In both the above cases, the choice of sealant makes a notable difference to whether the sealant will effectively seal the cut or intrusion into the tyre or inner tube. There are two main kinds of sealant—latex-based and water-based; both have advantages and disadvantages—principally that latex seals better but dries out more quickly.

My current preferred brand of tubeless sealant is Effetto Mariposa Caffelatex Tyre Sealant, whilst the best sealing inner tube choice I have used is Joe's No Flats Yellow Tubes.

Effetto Mariposa Caffelatex Tyre Sealant



Prevent Punctures – Kevlar Strips

As mentioned above, many of the best tyres now have inbuilt Kevlar puncture protection strips moulded into the tyre casing. However, it is also possible to retro-fit Kevlar protection in the form of Panaracer Flataway Liner Strips. These are less common now, but it is a clever way of preventing punctures with an inner tube set-up if you do not want to pay out for new tyres.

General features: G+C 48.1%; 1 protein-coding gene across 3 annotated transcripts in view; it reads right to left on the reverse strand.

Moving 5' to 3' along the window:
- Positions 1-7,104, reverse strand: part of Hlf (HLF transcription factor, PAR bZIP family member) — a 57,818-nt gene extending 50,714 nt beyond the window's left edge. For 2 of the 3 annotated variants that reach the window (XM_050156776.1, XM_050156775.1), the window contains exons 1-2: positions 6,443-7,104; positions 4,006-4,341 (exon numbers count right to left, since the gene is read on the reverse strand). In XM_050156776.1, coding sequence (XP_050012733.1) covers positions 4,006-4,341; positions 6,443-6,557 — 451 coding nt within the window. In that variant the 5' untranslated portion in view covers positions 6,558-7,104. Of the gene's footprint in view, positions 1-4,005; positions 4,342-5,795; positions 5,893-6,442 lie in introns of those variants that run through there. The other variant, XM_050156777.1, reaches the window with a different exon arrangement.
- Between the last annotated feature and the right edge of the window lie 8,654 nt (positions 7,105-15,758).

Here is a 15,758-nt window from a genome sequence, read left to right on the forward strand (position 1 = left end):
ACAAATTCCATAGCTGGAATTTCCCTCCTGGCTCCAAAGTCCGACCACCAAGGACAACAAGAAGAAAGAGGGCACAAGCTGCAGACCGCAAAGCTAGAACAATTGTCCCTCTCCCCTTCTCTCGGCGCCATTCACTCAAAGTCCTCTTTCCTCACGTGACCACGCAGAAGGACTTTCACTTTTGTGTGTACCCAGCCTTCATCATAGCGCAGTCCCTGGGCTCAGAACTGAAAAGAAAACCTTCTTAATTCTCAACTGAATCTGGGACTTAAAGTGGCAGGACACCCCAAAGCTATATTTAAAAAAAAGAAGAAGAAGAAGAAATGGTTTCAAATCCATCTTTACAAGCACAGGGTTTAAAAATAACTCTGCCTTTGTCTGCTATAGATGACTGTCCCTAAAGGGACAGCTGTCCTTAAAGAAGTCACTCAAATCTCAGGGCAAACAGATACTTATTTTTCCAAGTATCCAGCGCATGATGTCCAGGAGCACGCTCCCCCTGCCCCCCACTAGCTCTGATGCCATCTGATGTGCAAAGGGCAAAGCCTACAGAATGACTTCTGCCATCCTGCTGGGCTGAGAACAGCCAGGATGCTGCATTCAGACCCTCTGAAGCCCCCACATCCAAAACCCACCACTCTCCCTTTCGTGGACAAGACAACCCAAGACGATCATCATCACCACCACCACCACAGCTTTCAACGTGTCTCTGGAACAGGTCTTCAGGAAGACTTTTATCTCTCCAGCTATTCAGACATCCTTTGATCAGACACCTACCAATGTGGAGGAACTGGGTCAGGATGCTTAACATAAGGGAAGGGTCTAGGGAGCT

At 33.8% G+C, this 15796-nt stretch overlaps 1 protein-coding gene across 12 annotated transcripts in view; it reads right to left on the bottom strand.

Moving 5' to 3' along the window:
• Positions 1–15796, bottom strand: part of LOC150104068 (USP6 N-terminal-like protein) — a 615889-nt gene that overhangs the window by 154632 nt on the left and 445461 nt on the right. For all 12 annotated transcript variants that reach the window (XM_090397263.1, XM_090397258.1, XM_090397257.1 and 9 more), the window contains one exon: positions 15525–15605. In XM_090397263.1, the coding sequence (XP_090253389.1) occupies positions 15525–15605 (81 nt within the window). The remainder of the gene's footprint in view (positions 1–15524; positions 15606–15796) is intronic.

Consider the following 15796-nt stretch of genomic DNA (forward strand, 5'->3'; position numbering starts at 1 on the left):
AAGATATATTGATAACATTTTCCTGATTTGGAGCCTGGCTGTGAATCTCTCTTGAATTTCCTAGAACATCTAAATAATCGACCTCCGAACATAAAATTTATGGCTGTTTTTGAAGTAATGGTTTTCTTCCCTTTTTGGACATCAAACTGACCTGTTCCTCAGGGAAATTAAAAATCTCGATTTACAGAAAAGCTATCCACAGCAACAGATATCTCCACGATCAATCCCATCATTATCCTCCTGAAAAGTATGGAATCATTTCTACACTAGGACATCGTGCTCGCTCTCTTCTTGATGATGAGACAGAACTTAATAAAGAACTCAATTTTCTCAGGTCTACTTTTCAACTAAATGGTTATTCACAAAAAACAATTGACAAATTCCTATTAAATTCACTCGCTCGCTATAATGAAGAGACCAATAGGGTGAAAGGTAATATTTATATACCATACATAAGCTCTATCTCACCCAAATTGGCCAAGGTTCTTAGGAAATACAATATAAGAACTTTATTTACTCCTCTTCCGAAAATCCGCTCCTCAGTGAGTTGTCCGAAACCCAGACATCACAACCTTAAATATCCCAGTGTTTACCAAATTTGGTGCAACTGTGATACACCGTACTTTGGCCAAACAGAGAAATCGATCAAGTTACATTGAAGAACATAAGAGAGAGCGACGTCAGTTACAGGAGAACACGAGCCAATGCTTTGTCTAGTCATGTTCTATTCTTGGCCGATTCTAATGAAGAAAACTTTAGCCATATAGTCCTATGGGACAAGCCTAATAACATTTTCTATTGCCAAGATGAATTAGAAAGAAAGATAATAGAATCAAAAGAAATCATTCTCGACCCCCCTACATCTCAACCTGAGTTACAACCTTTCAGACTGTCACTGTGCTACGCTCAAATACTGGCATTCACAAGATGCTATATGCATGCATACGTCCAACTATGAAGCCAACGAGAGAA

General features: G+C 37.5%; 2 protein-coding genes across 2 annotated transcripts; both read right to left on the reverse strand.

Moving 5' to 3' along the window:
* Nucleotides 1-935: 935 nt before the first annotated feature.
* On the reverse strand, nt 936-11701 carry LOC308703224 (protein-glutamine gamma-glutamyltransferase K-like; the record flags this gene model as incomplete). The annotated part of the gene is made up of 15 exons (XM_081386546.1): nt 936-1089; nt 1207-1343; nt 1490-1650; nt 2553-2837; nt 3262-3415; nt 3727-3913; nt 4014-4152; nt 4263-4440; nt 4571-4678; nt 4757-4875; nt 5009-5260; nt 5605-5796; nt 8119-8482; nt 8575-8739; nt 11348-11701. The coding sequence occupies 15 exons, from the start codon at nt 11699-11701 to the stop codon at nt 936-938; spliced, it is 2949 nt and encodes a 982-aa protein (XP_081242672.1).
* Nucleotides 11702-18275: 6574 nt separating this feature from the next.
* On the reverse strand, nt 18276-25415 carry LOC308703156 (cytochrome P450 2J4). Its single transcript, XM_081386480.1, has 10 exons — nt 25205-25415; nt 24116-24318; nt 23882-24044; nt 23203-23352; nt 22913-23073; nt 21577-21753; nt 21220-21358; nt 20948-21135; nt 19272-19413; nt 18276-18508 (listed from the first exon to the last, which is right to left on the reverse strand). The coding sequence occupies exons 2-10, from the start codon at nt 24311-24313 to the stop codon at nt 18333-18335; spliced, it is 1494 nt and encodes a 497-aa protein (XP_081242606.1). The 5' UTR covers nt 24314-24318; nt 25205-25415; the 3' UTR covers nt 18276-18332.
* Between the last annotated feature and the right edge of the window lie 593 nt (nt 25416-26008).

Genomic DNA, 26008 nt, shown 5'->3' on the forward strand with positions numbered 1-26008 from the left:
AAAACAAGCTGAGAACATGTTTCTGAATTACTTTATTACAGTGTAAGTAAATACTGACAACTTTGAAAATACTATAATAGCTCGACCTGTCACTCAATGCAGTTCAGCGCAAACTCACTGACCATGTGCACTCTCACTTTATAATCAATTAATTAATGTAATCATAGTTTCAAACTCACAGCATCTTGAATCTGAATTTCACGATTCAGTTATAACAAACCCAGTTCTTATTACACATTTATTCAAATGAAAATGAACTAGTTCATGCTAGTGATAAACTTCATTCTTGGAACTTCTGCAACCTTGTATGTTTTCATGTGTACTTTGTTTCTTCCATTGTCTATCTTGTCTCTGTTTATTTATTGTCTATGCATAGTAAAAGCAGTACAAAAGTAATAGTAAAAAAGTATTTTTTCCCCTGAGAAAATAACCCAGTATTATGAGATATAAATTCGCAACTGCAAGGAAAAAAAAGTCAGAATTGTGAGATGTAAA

Panaracer Flataway Liner Strips



Fix Punctures – Emergency Sealant Repairs

Quick-fix sealant solutions such as GüP Tyre Sealant can get you back riding—fast. They come as an aerosol can filled with CO2 and latex sealant, and can be used on inner tubes, tubeless tyres, or tubular tyre set-ups.

To apply you simply unscrew the valve (for Presta valves only), and then push the can onto the valve. The air and the sealant fills the tubeless tyre or tube, and hopefully seals the puncture while also re-inflating the tyre.

The sealant can remain happily in the tyre or tube after you have made the repair—it mixes with latex sealants such as Stan's No Tubes; although it will eventually cure and dry up, it will be useful during its liquid life for fixing further potential flats.

With the popularity of disc brakes, thru-axles, and tubeless tyres, the time taken to change a puncture is often a lot longer than it used to be. For that reason, a canister of quick fix emergency sealant could save you minutes during a race, or save your sanity on a freezing winter ride...

GUP Tyre Emergency Sealant